Quennell arrives, yada yada yada, dead were-moth.
A were-moth?! Sweet mother of Uwe Boll.
Actually, I can't really complain about the were-moth itself. God knows I've watched enough movies with critters at least that odd if not odder. The problem is the script and the direction are so incredibly inept. So much is never explained. Is Clare actually Mellinger's daughter transformed, or is she a critter that Mallinger discovered in his travels (sort of like the salt vampire in Star Trek's "The Man Trap")? Why does Mallinger tolerate his daughter's killing spree (until the eighth victim, at least)? What's the deal with the eagle (a subplot that does nothing but waste time)? In fact, much of the movie is devoted to wasting time: a morgue attendant mugging around with his lunch, a curious play produced by Mallinger's students. It's basically a Frankenstein tale, so you have a not particularly subtle nod to Peter Cushing, as well as loads of foreshadowing for viewers to dim to have figured out that Clare is the monster. Wanda Ventham is beautiful, confident, and has a way about her that simply screams "Danger, Will Robinson"; from the moment she appears, you know she's trouble -- which is why red herrings such as the eagle fail so miserably. That, plus the fact that they're such bad red herrings.
At some point, you can only conclude that the writers just said, "To hell with it; Peter Cushing will make it work."
Trivia: Wanda Ventham is the mother of Benedict Cumberbatch (Sherlock).
You have to wonder exactly why Kino went to the trouble to restore this particular movie, because let it be understood -- this is a first-rate restoration. The high definition AVC-encoded 1.66:1/1080p transfer, restored from the original negative, is first rate -- sharp and clear, with strong color and details. Some occasional film damage persists, but it's unobtrusive. The LPCM 2.0 Mono mix is also solid, with clear dialogue and little or no hiss. The only extras are a trailer and a photo gallery.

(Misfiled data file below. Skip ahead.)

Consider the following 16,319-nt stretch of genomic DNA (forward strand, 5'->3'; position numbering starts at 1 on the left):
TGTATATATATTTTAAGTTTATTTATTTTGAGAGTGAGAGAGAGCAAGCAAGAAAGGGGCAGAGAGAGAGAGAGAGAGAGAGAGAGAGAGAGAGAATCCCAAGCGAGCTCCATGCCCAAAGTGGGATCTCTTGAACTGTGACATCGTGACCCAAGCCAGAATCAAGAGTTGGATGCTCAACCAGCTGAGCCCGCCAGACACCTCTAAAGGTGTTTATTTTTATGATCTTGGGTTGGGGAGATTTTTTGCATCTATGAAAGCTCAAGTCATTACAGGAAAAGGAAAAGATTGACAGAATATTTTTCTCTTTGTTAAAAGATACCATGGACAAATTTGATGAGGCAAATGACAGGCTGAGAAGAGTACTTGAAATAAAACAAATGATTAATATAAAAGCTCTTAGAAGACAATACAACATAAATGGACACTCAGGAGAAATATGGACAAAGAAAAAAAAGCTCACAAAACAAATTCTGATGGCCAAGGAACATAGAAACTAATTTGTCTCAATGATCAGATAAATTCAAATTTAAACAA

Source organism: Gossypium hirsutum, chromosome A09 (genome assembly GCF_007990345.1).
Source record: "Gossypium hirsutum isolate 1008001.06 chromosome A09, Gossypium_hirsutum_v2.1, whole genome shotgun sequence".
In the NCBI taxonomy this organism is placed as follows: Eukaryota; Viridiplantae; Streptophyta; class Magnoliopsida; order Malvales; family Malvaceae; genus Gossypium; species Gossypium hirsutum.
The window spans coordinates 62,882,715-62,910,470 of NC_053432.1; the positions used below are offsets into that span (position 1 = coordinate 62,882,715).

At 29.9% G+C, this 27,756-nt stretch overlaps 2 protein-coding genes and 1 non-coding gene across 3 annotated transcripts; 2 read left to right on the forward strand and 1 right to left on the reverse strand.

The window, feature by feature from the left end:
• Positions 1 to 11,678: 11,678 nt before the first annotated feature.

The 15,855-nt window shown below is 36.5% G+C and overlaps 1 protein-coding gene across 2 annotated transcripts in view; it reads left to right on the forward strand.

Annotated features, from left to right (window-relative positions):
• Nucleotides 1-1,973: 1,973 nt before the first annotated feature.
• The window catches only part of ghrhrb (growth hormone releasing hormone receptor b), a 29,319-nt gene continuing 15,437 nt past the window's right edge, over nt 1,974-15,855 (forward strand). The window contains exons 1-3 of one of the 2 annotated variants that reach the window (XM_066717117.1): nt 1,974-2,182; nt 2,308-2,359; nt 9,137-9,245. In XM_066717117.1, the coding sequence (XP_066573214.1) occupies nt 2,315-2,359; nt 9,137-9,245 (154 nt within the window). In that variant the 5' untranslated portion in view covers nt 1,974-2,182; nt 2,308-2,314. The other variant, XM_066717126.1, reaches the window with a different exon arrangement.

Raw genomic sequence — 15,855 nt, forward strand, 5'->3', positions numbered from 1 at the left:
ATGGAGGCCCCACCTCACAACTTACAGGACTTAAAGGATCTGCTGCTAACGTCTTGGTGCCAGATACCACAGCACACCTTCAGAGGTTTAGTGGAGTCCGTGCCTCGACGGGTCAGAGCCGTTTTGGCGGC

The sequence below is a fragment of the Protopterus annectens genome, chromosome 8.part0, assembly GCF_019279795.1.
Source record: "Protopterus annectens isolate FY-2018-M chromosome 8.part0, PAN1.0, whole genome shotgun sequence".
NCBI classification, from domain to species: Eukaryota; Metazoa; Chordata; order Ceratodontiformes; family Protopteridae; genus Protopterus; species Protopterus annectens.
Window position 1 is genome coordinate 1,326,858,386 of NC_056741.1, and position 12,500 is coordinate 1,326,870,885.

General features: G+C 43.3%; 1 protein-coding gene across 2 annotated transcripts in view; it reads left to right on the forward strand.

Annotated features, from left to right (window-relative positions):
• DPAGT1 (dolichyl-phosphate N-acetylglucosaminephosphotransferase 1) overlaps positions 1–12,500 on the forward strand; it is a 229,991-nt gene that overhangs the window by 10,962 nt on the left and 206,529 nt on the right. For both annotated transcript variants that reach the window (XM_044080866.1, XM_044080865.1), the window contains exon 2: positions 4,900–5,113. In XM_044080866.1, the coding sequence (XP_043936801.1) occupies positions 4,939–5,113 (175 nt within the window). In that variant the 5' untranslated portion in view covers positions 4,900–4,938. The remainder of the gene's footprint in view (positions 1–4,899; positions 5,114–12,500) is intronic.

The movie was also released under the title Vampire Beast Craves Blood, which is ridiculous enough that it actually fits the movie better than the original.
Even the worst British horror movie boasts some decent performances, and that holds true here as well. Peter Cushing does his usual solid job; he plays Quennell as though he's in a police procedural, which kind of works given the film's languid pacing. The other actors, though, simply have nothing to work with. That's really it.
No, there is one other thing. I have to admit, the demise of the were-moth is amusing, and reflects the sort of presence of mind that is exactly why you cast Peter Cushing for a movie like this. Quennell smashes an oil lamp in a pile of leaves, creating a large fire...and you know what they say about moths and flames. It's hardly dramatic, but its brilliant simplicity is perfectly in keeping with Quennell's character.
Peter Cushing considered The Blood Beast Terror to be the worst movie he ever made. The court is inclined to agree with him.
Kino is found guilty of wasting considerable talent and resources on
restoring this film.
Review content copyright © 2012 Jim Thomas; Site layout and review format copyright © 1998 - 2014 HipClick Designs LLC
Scales of Justice
Studio: Kino Lorber
* 1.66:1 Non-Anamorphic (1080p)
* PCM 2.0 Mono (English)
Running Time: 88 Minutes
Release Year: 1968
MPAA Rating: Rated G
* Photo Gallery